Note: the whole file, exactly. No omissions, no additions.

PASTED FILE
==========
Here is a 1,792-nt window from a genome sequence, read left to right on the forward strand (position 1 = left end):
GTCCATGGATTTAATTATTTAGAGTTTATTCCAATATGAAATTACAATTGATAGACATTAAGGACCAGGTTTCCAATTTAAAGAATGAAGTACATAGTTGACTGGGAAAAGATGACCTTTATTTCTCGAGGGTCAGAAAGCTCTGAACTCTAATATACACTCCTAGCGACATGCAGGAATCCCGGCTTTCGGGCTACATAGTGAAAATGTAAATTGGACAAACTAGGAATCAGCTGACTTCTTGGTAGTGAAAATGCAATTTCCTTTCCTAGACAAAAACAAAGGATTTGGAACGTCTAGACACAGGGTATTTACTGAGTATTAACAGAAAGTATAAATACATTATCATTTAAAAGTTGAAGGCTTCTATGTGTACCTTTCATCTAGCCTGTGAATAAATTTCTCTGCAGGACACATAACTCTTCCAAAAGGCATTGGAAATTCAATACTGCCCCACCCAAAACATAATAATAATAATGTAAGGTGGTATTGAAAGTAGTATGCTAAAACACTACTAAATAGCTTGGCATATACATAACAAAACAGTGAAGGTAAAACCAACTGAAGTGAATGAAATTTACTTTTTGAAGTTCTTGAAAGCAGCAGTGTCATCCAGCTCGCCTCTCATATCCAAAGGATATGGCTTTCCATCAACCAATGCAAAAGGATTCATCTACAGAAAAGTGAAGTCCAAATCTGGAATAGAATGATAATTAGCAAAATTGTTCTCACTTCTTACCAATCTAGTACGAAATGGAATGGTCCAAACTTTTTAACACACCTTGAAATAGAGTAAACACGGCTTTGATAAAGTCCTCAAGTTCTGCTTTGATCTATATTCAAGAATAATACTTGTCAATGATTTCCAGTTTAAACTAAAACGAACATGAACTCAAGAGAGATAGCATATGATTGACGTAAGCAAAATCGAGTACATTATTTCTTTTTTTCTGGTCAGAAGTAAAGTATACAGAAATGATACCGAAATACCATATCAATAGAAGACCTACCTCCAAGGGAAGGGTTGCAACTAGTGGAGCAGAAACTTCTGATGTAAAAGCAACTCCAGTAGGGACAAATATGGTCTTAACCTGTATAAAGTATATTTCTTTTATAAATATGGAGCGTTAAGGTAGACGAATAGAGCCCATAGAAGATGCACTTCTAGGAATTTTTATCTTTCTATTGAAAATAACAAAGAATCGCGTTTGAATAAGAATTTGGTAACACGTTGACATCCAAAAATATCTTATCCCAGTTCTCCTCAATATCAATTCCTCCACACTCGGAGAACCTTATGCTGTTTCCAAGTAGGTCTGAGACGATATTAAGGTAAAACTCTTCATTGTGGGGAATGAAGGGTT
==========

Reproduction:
Here is a 1,792-nt window from a genome sequence, read left to right on the forward strand (position 1 = left end):
GTCCATGGATTTAATTATTTAGAGTTTATTCCAATATGAAATTACAATTGATAGACATTAAGGACCAGGTTTCCAATTTAAAGAATGAAGTACATAGTTGACTGGGAAAAGATGACCTTTATTTCTCGAGGGTCAGAAAGCTCTGAACTCTAATATACACTCCTAGCGACATGCAGGAATCCCGGCTTTCGGGCTACATAGTGAAAATGTAAATTGGACAAACTAGGAATCAGCTGACTTCTTGGTAGTGAAAATGCAATTTCCTTTCCTAGACAAAAACAAAGGATTTGGAACGTCTAGACACAGGGTATTTACTGAGTATTAACAGAAAGTATAAATACATTATCATTTAAAAGTTGAAGGCTTCTATGTGTACCTTTCATCTAGCCTGTGAATAAATTTCTCTGCAGGACACATAACTCTTCCAAAAGGCATTGGAAATTCAATACTGCCCCACCCAAAACATAATAATAATAATGTAAGGTGGTATTGAAAGTAGTATGCTAAAACACTACTAAATAGCTTGGCATATACATAACAAAACAGTGAAGGTAAAACCAACTGAAGTGAATGAAATTTACTTTTTGAAGTTCTTGAAAGCAGCAGTGTCATCCAGCTCGCCTCTCATATCCAAAGGATATGGCTTTCCATCAACCAATGCAAAAGGATTCATCTACAGAAAAGTGAAGTCCAAATCTGGAATAGAATGATAATTAGCAAAATTGTTCTCACTTCTTACCAATCTAGTACGAAATGGAATGGTCCAAACTTTTTAACACACCTTGAAATAGAGTAAACACGGCTTTGATAAAGTCCTCAAGTTCTGCTTTGATCTATATTCAAGAATAATACTTGTCAATGATTTCCAGTTTAAACTAAAACGAACATGAACTCAAGAGAGATAGCATATGATTGACGTAAGCAAAATCGAGTACATTATTTCTTTTTTTCTGGTCAGAAGTAAAGTATACAGAAATGATACCGAAATACCATATCAATAGAAGACCTACCTCCAAGGGAAGGGTTGCAACTAGTGGAGCAGAAACTTCTGATGTAAAAGCAACTCCAGTAGGGACAAATATGGTCTTAACCTGTATAAAGTATATTTCTTTTATAAATATGGAGCGTTAAGGTAGACGAATAGAGCCCATAGAAGATGCACTTCTAGGAATTTTTATCTTTCTATTGAAAATAACAAAGAATCGCGTTTGAATAAGAATTTGGTAACACGTTGACATCCAAAAATATCTTATCCCAGTTCTCCTCAATATCAATTCCTCCACACTCGGAGAACCTTATGCTGTTTCCAAGTAGGTCTGAGACGATATTAAGGTAAAACTCTTCATTGTGGGGAATGAAGGGTT